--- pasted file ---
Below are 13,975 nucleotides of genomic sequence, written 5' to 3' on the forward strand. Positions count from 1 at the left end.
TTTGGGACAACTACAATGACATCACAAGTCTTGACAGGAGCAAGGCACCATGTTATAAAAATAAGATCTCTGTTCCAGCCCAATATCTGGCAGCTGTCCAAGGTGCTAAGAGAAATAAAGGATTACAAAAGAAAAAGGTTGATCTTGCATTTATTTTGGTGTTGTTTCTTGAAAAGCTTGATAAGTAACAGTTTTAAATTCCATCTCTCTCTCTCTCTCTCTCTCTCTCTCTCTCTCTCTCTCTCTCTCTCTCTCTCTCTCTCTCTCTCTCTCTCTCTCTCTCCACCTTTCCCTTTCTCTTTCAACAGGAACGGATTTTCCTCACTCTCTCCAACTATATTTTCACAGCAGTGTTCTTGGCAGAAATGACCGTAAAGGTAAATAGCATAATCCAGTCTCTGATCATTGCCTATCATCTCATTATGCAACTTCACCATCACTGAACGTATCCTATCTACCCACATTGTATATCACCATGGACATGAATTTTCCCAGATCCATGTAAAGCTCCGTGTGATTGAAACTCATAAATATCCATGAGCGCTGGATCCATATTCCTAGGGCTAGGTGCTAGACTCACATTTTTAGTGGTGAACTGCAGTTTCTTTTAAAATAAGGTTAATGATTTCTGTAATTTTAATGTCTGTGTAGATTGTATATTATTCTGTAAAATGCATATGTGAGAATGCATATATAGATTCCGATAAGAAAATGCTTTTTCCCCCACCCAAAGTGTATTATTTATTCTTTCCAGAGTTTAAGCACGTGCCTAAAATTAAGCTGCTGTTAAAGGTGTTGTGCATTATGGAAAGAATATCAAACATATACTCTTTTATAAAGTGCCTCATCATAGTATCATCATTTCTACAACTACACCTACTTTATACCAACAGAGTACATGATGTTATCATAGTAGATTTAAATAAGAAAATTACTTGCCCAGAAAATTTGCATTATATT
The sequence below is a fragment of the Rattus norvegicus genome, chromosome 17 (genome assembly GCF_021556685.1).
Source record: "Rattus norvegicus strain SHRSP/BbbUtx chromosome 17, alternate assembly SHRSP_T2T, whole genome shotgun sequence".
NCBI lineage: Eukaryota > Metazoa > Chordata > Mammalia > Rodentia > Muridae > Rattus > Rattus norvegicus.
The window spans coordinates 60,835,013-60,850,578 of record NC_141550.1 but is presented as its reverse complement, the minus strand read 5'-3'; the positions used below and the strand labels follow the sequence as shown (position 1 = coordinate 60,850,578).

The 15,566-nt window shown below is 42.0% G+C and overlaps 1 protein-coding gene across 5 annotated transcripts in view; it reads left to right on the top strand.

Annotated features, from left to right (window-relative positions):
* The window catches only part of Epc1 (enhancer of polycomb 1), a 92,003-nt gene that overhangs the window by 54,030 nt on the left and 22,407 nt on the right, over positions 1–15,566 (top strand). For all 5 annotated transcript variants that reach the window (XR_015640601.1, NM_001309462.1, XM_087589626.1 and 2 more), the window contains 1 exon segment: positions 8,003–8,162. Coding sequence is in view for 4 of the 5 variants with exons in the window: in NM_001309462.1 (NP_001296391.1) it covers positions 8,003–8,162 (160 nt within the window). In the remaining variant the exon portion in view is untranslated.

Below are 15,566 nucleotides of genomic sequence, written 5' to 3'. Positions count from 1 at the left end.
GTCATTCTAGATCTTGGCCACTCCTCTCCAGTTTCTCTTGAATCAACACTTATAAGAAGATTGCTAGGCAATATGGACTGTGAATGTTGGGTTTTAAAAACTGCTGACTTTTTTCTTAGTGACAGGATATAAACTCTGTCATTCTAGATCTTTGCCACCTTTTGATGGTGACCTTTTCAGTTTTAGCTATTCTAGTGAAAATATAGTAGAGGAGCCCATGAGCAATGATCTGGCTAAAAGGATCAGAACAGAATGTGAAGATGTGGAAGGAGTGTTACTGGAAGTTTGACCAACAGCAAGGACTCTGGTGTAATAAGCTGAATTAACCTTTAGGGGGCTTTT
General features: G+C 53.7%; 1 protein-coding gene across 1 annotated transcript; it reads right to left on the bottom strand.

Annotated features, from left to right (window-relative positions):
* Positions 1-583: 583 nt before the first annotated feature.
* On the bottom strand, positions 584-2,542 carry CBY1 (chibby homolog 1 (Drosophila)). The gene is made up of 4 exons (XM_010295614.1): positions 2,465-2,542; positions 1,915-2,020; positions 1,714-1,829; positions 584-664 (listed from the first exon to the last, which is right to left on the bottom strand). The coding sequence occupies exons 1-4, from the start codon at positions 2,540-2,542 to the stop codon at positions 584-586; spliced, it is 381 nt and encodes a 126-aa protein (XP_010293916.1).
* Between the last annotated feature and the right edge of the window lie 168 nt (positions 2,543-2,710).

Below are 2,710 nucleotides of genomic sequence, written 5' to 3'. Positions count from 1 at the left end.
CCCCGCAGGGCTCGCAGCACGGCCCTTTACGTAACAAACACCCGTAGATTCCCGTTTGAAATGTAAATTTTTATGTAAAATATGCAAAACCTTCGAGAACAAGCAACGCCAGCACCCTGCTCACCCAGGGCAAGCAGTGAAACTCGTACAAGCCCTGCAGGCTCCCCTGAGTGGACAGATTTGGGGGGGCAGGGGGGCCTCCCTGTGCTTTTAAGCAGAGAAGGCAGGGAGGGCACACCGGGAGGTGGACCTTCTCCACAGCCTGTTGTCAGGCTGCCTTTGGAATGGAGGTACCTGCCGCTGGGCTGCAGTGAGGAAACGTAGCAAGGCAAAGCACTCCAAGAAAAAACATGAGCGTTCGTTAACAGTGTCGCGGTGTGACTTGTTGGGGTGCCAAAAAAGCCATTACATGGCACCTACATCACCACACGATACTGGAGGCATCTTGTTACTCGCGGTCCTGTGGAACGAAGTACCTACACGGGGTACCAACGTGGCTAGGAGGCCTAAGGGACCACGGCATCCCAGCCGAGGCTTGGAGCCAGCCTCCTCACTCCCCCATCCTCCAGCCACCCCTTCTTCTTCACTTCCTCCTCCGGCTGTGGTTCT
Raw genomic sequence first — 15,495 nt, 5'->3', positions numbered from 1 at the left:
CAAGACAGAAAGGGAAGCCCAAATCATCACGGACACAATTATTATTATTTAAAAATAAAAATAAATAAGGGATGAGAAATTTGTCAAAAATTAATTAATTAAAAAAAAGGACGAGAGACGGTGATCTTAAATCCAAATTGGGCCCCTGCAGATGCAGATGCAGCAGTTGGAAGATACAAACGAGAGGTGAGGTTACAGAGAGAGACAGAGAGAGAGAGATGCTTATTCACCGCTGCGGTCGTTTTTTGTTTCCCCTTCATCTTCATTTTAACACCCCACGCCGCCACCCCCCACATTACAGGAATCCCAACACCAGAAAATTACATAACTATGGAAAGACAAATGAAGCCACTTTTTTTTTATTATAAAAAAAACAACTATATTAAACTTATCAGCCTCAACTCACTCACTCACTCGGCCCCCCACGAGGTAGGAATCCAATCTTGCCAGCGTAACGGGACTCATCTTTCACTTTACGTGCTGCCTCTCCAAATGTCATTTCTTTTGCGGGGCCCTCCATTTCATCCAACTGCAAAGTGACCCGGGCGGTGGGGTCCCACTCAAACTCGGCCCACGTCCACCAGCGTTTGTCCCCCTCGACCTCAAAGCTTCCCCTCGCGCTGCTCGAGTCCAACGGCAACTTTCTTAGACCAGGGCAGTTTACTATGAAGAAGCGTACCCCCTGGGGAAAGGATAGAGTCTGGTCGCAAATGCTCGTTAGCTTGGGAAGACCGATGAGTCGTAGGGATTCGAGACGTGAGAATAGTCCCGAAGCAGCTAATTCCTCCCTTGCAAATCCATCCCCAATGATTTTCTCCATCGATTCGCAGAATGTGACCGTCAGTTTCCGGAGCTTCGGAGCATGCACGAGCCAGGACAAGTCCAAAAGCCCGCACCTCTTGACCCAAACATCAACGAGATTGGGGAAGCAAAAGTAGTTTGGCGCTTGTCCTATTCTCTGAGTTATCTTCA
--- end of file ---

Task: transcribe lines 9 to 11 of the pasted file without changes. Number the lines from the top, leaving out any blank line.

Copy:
* The window catches only part of Epc1 (enhancer of polycomb 1), a 92,003-nt gene that overhangs the window by 54,030 nt on the left and 22,407 nt on the right, over positions 1–15,566 (top strand). For all 5 annotated transcript variants that reach the window (XR_015640601.1, NM_001309462.1, XM_087589626.1 and 2 more), the window contains 1 exon segment: positions 8,003–8,162. Coding sequence is in view for 4 of the 5 variants with exons in the window: in NM_001309462.1 (NP_001296391.1) it covers positions 8,003–8,162 (160 nt within the window). In the remaining variant the exon portion in view is untranslated.

Below are 15,566 nucleotides of genomic sequence, written 5' to 3'. Positions count from 1 at the left end.
GTCATTCTAGATCTTGGCCACTCCTCTCCAGTTTCTCTTGAATCAACACTTATAAGAAGATTGCTAGGCAATATGGACTGTGAATGTTGGGTTTTAAAAACTGCTGACTTTTTTCTTAGTGACAGGATATAAACTCTGTCATTCTAGATCTTTGCCACCTTTTGATGGTGACCTTTTCAGTTTTAGCTATTCTAGTGAAAATATAGTAGAGGAGCCCATGAGCAATGATCTGGCTAAAAGGATCAGAACAGAATGTGAAGATGTGGAAGGAGTGTTACTGGAAGTTTGACCAACAGCAAGGACTCTGGTGTAATAAGCTGAATTAACCTTTAGGGGGCTTTT